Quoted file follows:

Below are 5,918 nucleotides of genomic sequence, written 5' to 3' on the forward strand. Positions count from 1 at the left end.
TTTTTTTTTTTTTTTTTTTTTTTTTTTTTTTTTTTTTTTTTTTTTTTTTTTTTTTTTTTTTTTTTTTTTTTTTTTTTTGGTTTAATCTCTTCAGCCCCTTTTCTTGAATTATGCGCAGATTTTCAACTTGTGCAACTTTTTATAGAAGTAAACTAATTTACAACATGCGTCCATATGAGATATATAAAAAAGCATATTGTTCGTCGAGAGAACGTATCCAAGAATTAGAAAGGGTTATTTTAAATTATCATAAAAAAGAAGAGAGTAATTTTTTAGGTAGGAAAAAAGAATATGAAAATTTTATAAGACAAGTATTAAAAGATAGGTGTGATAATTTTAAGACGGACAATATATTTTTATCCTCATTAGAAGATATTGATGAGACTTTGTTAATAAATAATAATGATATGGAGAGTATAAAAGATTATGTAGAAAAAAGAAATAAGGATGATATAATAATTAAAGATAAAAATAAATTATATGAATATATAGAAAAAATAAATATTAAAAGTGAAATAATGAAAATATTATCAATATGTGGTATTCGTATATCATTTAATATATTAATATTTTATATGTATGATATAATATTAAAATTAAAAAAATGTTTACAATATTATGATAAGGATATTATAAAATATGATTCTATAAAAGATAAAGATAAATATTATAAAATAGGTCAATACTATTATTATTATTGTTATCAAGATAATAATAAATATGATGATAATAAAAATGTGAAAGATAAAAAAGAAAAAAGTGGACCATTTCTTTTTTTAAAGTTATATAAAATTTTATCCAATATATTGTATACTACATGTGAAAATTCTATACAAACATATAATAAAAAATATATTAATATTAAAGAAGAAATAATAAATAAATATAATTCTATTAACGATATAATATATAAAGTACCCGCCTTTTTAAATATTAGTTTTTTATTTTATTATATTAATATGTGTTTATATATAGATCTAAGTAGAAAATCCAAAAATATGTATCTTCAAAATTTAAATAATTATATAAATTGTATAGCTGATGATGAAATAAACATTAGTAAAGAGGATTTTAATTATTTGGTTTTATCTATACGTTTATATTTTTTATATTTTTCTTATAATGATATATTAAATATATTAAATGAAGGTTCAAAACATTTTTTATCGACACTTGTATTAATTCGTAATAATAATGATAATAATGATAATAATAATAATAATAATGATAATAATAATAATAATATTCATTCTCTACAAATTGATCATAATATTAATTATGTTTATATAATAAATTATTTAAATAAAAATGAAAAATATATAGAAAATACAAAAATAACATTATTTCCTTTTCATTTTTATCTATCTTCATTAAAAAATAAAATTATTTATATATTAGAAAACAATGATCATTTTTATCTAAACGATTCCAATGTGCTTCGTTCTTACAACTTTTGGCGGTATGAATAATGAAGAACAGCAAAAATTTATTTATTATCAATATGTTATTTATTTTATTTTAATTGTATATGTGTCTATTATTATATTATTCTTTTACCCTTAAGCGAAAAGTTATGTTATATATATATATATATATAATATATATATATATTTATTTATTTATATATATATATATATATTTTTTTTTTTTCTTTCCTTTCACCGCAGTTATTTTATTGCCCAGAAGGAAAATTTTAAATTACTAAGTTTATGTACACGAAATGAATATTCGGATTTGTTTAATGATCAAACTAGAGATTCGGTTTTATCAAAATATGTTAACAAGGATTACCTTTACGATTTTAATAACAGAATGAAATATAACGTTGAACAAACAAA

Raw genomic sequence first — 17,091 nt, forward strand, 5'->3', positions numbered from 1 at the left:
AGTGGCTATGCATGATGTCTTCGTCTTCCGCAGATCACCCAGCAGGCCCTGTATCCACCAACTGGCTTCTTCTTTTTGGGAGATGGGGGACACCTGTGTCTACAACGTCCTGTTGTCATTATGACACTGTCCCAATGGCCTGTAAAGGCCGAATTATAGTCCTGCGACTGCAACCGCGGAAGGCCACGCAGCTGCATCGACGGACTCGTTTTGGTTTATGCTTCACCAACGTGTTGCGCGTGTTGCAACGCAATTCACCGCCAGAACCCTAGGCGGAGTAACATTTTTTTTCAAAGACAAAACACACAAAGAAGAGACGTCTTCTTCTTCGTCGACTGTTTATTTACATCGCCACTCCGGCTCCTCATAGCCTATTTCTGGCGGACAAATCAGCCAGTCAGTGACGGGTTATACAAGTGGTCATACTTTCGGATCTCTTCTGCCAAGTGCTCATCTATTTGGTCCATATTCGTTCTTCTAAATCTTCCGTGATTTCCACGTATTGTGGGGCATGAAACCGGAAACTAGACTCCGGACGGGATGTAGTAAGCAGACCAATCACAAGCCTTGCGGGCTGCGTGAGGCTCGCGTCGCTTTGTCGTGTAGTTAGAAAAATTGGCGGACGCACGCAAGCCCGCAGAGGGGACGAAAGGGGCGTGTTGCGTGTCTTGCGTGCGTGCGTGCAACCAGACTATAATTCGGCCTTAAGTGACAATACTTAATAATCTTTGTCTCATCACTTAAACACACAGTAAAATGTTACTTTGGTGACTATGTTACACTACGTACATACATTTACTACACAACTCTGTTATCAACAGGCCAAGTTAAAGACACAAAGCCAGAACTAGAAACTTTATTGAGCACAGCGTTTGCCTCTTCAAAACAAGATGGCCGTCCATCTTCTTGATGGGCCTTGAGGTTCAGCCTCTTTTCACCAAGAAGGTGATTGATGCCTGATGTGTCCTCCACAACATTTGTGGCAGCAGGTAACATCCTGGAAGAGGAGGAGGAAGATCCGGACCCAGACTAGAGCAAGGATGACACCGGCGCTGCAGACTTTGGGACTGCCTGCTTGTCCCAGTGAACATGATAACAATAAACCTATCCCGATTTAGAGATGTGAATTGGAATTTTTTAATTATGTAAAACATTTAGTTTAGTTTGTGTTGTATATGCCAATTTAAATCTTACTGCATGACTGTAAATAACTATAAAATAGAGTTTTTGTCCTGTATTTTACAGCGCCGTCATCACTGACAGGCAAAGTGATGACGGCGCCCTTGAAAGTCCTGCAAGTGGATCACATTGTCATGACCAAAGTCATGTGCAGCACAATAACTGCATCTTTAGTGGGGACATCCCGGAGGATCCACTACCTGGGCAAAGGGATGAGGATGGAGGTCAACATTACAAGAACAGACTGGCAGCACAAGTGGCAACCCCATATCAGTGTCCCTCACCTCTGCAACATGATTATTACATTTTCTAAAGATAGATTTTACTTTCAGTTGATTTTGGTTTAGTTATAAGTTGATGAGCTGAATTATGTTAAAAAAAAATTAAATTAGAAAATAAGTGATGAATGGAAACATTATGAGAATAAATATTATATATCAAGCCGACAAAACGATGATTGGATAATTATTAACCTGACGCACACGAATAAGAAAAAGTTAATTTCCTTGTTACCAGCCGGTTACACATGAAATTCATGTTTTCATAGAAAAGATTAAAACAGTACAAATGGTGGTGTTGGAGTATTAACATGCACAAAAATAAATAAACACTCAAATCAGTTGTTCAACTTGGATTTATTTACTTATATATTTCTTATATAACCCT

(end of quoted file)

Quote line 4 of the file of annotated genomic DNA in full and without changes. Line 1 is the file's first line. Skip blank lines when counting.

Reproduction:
AGTGGCTATGCATGATGTCTTCGTCTTCCGCAGATCACCCAGCAGGCCCTGTATCCACCAACTGGCTTCTTCTTTTTGGGAGATGGGGGACACCTGTGTCTACAACGTCCTGTTGTCATTATGACACTGTCCCAATGGCCTGTAAAGGCCGAATTATAGTCCTGCGACTGCAACCGCGGAAGGCCACGCAGCTGCATCGACGGACTCGTTTTGGTTTATGCTTCACCAACGTGTTGCGCGTGTTGCAACGCAATTCACCGCCAGAACCCTAGGCGGAGTAACATTTTTTTTCAAAGACAAAACACACAAAGAAGAGACGTCTTCTTCTTCGTCGACTGTTTATTTACATCGCCACTCCGGCTCCTCATAGCCTATTTCTGGCGGACAAATCAGCCAGTCAGTGACGGGTTATACAAGTGGTCATACTTTCGGATCTCTTCTGCCAAGTGCTCATCTATTTGGTCCATATTCGTTCTTCTAAATCTTCCGTGATTTCCACGTATTGTGGGGCATGAAACCGGAAACTAGACTCCGGACGGGATGTAGTAAGCAGACCAATCACAAGCCTTGCGGGCTGCGTGAGGCTCGCGTCGCTTTGTCGTGTAGTTAGAAAAATTGGCGGACGCACGCAAGCCCGCAGAGGGGACGAAAGGGGCGTGTTGCGTGTCTTGCGTGCGTGCGTGCAACCAGACTATAATTCGGCCTTAAGTGACAATACTTAATAATCTTTGTCTCATCACTTAAACACACAGTAAAATGTTACTTTGGTGACTATGTTACACTACGTACATACATTTACTACACAACTCTGTTATCAACAGGCCAAGTTAAAGACACAAAGCCAGAACTAGAAACTTTATTGAGCACAGCGTTTGCCTCTTCAAAACAAGATGGCCGTCCATCTTCTTGATGGGCCTTGAGGTTCAGCCTCTTTTCACCAAGAAGGTGATTGATGCCTGATGTGTCCTCCACAACATTTGTGGCAGCAGGTAACATCCTGGAAGAGGAGGAGGAAGATCCGGACCCAGACTAGAGCAAGGATGACACCGGCGCTGCAGACTTTGGGACTGCCTGCTTGTCCCAGTGAACATGATAACAATAAACCTATCCCGATTTAGAGATGTGAATTGGAATTTTTTAATTATGTAAAACATTTAGTTTAGTTTGTGTTGTATATGCCAATTTAAATCTTACTGCATGACTGTAAATAACTATAAAATAGAGTTTTTGTCCTGTATTTTACAGCGCCGTCATCACTGACAGGCAAAGTGATGACGGCGCCCTTGAAAGTCCTGCAAGTGGATCACATTGTCATGACCAAAGTCATGTGCAGCACAATAACTGCATCTTTAGTGGGGACATCCCGGAGGATCCACTACCTGGGCAAAGGGATGAGGATGGAGGTCAACATTACAAGAACAGACTGGCAGCACAAGTGGCAACCCCATATCAGTGTCCCTCACCTCTGCAACATGATTATTACATTTTCTAAAGATAGATTTTACTTTCAGTTGATTTTGGTTTAGTTATAAGTTGATGAGCTGAATTATGTTAAAAAAAAATTAAATTAGAAAATAAGTGATGAATGGAAACATTATGAGAATAAATATTATATATCAAGCCGACAAAACGATGATTGGATAATTATTAACCTGACGCACACGAATAAGAAAAAGTTAATTTCCTTGTTACCAGCCGGTTACACATGAAATTCATGTTTTCATAGAAAAGATTAAAACAGTACAAATGGTGGTGTTGGAGTATTAACATGCACAAAAATAAATAAACACTCAAATCAGTTGTTCAACTTGGATTTATTTACTTATATATTTCTTATATAACCCT